Friday, April 11, 2008

The sky is crying...

...look at the tears rolling down the street.

"Knowing these realities, [the RFU] must not ignore the threat gathering against us. Facing clear evidence of peril, we cannot wait for the final proof -- the smoking gun -- that could come in the form of a mushroom cloud. ...

"Understanding the threats of our time, knowing the designs and deceptions of the [Sanzar] regime, we have every reason to assume the worst, and we have an urgent duty to prevent the worst from occurring."

England lead crusade to stop ELVs

Friday April 11, 2008
By Chris Hewett
The Independent (via NZH)

Just in case the Rugby Football Union did not have enough on its plate at this late stage of the campaign - the imbroglio surrounding Martin Johnson and Brian Ashton; the complexities of the new accord between Twickenham and the Premiership clubs, which will be activated in July; the small matter of a two-Test trip to New Zealand in June - it is now involved in a serious battle for the sport's heart and soul.

And this time, the union is very definitely on the side of the angels.

Radical new laws - "Experimental Law Variations" in the language of the International Rugby Board, the body responsible for promoting them - are currently being tested in the Super 14.

Not all of them: even the Super 14 types, who have long dabbled with a form of rugby routinely condemned in northern climes as "candyfloss", refused to touch the more extreme ideas dreamed up by the board's Laws Project Group, chaired by Bill Nolan of Scotland.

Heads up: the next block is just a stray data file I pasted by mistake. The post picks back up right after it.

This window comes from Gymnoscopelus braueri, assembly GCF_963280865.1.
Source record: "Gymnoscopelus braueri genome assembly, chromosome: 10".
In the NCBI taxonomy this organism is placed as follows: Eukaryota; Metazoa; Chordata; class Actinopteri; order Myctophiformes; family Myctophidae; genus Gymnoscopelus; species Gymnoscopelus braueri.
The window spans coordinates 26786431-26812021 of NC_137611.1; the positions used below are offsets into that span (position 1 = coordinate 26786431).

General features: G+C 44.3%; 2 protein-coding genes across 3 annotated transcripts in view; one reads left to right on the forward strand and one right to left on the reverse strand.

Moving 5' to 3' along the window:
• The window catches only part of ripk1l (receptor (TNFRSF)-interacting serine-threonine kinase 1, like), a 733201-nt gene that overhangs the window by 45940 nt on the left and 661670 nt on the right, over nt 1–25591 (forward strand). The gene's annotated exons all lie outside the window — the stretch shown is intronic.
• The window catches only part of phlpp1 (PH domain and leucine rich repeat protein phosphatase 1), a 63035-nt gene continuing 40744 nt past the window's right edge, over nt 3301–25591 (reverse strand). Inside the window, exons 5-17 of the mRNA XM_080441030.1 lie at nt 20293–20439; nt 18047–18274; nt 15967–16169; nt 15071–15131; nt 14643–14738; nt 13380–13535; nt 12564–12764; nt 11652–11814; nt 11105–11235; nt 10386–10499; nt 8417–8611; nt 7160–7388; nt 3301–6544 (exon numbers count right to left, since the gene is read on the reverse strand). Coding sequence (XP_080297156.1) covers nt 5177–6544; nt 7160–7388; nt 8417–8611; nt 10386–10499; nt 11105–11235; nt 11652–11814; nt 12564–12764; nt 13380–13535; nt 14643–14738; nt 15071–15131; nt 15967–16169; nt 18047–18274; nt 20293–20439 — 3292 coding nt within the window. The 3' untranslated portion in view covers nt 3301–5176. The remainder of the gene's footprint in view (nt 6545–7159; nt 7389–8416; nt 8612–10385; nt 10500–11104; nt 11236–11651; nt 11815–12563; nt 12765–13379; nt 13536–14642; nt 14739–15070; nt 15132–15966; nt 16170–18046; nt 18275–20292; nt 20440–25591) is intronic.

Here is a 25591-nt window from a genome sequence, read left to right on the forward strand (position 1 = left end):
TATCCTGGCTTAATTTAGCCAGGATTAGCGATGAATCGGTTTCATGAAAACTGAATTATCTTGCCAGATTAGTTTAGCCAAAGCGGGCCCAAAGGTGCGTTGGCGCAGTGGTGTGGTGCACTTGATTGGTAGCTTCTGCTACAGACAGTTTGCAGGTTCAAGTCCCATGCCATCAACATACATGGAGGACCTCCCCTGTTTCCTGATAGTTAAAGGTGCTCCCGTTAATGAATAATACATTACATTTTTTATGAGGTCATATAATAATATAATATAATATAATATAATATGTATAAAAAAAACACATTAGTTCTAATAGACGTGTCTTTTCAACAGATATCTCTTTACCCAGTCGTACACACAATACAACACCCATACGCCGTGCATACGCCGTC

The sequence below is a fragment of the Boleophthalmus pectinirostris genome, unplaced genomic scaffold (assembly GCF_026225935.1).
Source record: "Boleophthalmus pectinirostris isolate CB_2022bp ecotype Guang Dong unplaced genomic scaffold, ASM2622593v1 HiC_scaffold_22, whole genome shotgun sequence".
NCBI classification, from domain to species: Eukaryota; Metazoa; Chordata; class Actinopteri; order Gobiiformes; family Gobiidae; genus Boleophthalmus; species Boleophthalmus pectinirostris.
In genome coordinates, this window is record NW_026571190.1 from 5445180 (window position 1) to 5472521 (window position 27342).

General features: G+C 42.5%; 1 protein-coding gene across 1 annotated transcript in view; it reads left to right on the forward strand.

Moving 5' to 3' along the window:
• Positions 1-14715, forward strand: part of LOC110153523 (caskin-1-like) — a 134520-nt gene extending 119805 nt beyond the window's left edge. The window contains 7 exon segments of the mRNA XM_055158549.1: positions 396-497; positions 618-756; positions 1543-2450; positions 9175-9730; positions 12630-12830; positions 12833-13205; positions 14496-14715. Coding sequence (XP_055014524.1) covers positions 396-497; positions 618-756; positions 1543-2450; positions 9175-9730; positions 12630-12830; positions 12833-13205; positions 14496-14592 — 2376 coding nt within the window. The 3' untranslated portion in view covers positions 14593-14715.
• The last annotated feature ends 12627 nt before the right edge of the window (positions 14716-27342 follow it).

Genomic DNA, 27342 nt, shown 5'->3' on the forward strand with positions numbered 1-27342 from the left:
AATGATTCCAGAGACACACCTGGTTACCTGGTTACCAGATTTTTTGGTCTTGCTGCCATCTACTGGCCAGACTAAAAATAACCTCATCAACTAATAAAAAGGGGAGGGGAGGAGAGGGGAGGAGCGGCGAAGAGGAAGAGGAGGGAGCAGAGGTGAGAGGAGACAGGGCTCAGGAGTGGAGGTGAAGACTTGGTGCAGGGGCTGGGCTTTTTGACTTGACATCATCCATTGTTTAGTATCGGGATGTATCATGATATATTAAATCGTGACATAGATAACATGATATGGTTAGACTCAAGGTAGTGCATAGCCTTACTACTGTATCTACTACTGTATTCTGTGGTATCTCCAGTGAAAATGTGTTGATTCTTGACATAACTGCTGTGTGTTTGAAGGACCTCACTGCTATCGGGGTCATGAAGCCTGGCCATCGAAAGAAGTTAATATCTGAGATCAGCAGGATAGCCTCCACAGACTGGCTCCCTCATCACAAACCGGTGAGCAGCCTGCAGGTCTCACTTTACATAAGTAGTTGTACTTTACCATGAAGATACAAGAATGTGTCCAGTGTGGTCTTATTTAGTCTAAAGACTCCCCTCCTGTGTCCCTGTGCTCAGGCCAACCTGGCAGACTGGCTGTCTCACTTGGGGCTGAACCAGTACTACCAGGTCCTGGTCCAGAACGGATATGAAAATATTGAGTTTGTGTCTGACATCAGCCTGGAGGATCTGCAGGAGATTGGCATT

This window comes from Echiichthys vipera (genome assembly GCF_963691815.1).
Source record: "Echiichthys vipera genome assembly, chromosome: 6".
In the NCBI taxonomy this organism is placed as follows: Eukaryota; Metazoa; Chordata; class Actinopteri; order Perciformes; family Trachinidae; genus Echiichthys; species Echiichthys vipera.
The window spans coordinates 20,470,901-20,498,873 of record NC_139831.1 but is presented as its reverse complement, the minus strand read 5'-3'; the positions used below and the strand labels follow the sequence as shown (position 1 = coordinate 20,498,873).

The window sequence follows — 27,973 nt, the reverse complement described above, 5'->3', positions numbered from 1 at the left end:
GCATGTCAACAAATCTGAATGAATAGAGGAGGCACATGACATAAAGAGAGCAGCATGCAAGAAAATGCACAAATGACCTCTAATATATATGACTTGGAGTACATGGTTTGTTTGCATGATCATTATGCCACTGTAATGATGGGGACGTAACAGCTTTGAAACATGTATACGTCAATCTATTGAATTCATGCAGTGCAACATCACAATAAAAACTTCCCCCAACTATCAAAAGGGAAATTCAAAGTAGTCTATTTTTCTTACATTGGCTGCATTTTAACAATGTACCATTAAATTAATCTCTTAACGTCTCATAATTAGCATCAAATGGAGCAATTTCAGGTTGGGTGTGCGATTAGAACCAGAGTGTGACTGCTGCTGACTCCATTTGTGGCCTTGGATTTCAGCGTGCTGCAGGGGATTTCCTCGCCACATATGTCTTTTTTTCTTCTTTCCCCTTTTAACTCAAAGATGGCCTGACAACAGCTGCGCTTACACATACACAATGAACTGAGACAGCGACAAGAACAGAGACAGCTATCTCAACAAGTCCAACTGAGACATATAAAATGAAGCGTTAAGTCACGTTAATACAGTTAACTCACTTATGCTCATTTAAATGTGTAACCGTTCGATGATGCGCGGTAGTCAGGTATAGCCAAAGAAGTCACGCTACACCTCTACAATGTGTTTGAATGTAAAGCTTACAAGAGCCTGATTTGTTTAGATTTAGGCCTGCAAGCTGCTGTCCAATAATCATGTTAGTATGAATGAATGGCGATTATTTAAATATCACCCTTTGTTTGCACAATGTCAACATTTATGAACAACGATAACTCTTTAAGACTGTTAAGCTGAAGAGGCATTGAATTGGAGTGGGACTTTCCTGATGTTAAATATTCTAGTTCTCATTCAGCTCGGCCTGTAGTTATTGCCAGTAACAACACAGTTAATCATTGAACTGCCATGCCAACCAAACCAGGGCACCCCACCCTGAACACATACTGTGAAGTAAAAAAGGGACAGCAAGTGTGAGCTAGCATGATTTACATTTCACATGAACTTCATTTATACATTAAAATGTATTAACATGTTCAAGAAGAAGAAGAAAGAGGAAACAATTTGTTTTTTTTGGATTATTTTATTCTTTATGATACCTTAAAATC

But the whole set of ELVs, great and small - from awarding free-kicks rather than penalties for virtually every offence under the sun and allowing players to handle the ball in the ruck and collapse mauls with impunity, to rebranding the touchjudge as an "assistant referee" - have been fast-tracked on to the agenda for the next IRB gathering on May 1, and the RFU fears they will be imposed on the European game, initially on a trial basis but ultimately for good, from the start of next season.

"Once they're in, they'll never be allowed back out," said one very senior Twickenhamite.

Bluntly put, the RFU is passionately against the general thrust of the ELVs, which it believes will drive the maul from the game, undermine the importance of the scrum by forcing teams to select identikit forwards with no specialist set-piece skills and reduce the sport to the spitting image of rugby league, seasoned with a dash of seven-a-side - something that might suit the Australians, who have allowed their once all-powerful forward game to wither, but not England, who reached successive World Cup finals through the efforts of an outstanding pack.

The union is busily garnering support ahead of the May meeting, in the knowledge that ELV enthusiasts will need a two-thirds majority if the changes are to be foisted on the Premiership, the Heineken Cup and the Six Nations - not to mention the grass-roots game, where many thousands of players enjoy the sport they are already playing and show no desire for new-fangled ideas that threaten the very essence of the sport.

Wales and Ireland are thought to be with England. France, however, are being their usual mysterious selves on the rugby politics front, and there has been no clear declaration of intent from the Italians.